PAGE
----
Trump threw around accusations of fraud and cheating, and threatened to take the matter to court. He also accused Biden and the Democrats of stealing the election. “We were winning in all the key locations by a lot, actually. And then our number started miraculously getting whittled away in secret.”
During the very same briefing Trump also made claims regarding mail-in ballots, insisting that they are unfair and ‘destroying’ the system. This method of voting has been available to the American people for generations, and almost half the votes in this election came from mail-in ballots due to the pandemic. Trump’s comments ultimately encouraged his supporters to go to polling centers and pressure the ballot workers to stop counting the votes.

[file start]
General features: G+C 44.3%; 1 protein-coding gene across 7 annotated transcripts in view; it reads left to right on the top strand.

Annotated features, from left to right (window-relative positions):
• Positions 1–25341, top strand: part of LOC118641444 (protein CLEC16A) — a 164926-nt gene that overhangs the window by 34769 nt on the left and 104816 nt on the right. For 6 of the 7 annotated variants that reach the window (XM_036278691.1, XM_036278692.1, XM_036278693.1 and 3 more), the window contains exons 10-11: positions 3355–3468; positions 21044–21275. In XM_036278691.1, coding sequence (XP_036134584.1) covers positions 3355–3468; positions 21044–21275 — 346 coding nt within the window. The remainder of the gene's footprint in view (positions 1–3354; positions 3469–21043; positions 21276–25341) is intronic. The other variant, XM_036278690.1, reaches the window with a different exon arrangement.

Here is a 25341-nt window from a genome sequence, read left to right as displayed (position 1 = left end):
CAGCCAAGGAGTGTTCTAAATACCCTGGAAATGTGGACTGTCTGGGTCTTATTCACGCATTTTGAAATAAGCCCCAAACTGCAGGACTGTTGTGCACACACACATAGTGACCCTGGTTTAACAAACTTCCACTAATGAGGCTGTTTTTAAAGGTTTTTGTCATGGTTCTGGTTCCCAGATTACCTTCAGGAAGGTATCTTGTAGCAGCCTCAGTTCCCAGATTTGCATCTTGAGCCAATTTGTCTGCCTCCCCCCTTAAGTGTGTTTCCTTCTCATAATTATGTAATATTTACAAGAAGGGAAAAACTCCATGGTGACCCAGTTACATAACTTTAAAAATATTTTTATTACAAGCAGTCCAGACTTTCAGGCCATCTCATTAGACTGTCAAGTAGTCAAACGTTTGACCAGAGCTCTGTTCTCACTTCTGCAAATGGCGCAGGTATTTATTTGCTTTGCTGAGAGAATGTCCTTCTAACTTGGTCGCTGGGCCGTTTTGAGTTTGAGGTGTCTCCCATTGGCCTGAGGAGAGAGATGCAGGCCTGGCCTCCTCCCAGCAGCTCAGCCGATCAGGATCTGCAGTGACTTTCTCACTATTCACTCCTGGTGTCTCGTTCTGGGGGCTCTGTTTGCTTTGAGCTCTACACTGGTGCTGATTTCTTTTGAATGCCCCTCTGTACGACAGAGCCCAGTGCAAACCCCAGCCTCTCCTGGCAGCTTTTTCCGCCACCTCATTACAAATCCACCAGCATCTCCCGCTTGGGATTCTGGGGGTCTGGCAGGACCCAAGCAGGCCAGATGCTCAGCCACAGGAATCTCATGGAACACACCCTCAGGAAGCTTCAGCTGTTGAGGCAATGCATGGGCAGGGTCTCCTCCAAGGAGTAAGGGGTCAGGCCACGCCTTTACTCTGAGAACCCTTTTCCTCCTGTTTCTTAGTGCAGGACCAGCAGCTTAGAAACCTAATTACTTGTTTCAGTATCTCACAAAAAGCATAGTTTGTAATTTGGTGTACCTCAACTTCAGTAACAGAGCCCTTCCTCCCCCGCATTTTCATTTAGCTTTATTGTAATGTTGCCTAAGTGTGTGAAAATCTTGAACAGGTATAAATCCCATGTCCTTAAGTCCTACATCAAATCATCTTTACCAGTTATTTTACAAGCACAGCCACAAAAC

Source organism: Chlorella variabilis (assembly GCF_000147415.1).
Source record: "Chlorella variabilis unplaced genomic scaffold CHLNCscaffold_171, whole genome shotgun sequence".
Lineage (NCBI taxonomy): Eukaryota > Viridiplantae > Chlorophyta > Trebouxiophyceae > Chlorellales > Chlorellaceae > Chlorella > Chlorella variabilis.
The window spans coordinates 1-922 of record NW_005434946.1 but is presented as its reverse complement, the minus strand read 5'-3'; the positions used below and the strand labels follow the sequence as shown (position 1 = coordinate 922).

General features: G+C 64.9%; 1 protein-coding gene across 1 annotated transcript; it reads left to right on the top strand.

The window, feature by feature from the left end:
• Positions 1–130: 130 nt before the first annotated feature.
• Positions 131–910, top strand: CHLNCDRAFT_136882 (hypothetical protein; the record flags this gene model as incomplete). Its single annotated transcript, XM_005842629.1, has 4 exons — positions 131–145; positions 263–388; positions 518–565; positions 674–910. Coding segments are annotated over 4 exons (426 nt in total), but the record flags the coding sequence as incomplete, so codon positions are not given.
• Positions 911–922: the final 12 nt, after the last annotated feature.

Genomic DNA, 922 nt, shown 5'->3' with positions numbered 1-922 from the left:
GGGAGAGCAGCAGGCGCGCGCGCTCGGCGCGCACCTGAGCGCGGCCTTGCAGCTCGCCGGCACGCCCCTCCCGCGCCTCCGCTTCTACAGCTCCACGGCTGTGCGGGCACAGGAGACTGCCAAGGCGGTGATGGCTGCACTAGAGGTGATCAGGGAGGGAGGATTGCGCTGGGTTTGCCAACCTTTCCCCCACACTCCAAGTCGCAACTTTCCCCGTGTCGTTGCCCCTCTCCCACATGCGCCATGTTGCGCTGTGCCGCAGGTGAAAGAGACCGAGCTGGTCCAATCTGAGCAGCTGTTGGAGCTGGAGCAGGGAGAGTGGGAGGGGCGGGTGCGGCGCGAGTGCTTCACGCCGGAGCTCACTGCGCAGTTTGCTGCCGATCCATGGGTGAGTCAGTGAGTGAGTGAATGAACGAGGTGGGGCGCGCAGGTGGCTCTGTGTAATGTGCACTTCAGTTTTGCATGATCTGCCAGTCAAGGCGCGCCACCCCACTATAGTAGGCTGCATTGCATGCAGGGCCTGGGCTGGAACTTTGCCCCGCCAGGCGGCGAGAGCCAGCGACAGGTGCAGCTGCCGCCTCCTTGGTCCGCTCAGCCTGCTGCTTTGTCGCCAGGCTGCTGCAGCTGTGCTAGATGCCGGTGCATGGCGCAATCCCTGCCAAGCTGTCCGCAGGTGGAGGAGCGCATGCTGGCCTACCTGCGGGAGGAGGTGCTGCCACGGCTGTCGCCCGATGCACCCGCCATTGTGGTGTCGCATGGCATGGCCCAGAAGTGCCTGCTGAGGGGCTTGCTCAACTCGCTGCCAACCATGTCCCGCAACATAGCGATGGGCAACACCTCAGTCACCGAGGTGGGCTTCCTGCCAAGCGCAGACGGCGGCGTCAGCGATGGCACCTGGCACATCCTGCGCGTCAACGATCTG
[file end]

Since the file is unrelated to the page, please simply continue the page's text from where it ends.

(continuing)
Trump’s baseless claims even garnered him the ire of some Republicans, such as former senator Jeff Flake who said Trump’s claims were outright unacceptable. Republican Senator for Pennsylvania, Pat Toomey, said that Trump’s claims have no evidence. “There is no evidence here,” Toomey told TODAY show.
Michiganders like Standridge and hundreds of others even gathered near their polling stations until nighttime to ensure that every vote gets counted. There was free food and a music stage for voters that came. Standridge expressed that he wanted Trump to stop obstructing the election. “I hope he accepts the election result and his defeat so we can have a safe transition of government,” said the 70-year-old man.
There was also Kate Williams, a Michigander voting for Trump again this year, who has been following Trump’s antics, including his tendency to mock minorities. “I know he’s bad for the country” said the 38-year-old woman. “His Tweets can be very embarrassing.”